Like many other states in the US, the energy sources in Alaska come mainly from natural gas and oil. As the reserves start to dwindle away there is a greater interest in the development of energy from natural sources such as wind power. The projects that have been completed to this point have only been of a small scale but the potential is very high and the state government and the Alaska Energy Authority is pushing ahead with developing opportunities to increase the generation of electricity from wind power in the future.
The table displayed below lists the wind power projects that are developments that are either already in commissioned status and are operating, are currently being constructed or have been planned. All efforts are being made to keep the page updated with the latest developments and new information as it becomes available.
Where possible links have been provided for each project to provide further information, simply click on the project name you are interested in.
|Eva Creek Wind Farm|
|Fire Island Wind Project|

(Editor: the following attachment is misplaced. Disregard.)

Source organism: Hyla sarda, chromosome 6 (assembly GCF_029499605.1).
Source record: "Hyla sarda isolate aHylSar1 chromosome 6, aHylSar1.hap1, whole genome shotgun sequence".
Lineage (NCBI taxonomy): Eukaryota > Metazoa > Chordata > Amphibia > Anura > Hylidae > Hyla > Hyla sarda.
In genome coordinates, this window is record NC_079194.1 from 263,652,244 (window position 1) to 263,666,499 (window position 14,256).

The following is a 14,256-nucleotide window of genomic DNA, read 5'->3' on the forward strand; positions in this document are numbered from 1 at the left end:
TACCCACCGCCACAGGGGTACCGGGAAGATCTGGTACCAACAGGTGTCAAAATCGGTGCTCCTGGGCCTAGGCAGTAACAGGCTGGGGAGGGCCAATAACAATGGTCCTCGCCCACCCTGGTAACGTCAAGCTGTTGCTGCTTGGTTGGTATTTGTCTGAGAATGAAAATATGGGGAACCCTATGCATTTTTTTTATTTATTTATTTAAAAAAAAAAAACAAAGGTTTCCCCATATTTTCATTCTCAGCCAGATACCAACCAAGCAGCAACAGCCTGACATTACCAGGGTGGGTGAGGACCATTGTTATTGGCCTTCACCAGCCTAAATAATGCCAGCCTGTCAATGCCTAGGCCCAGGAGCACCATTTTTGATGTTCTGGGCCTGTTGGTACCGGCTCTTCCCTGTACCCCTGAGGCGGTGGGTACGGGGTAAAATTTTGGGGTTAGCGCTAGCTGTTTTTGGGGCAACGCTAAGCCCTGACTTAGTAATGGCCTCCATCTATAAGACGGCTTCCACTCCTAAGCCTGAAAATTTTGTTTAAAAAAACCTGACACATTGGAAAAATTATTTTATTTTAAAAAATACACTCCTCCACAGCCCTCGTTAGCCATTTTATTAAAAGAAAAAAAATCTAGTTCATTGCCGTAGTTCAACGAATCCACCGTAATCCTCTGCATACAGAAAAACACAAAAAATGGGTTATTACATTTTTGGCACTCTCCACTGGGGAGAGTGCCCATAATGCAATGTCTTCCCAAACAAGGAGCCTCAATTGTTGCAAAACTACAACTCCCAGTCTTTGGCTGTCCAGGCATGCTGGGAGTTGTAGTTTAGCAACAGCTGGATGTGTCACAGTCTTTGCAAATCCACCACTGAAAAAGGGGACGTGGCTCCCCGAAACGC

|Pillar Mountain I Wind Project|
& Tetra Tech
|Pillar Mountain II Wind Project|
& Tetra Tech
As can be seen by the table above there is now just over 50MW of electricity produced in the state of Alaska and a good proportion of it was only added in 2012.
An important part of the process of developing wind power in Alaska is the existence of the Renewable Energy Alaska Project (REAP). This is a coalition of energy stakeholders that works together to develop renewable energy in Alaska through collaboration, education, training and advocacy.
Within REAP is the Alaska Wind Working Group and this collaboration of government agencies, non-profit organizations, businesses and individuals identify specific concerns and barriers to the creation of new wind power projects. It also identifies opportunities for wind development within Alaska.
The production of new wind power developments in Alaska is considered an important process in the nurturing of renewable energy opportunities. But it can’t come at the expense of the landscape and environment and this is one of the many aspects that the group is concerned with.
At the start of 2011 the Small Wind Working Group was launched in Alaska which is a working focus group for small wind issues dealing with wind turbines less than 50 kilowatts. The group deals with overcoming hurdles to small wind development in the state as well as permitting requirements and possible effects from severe weather.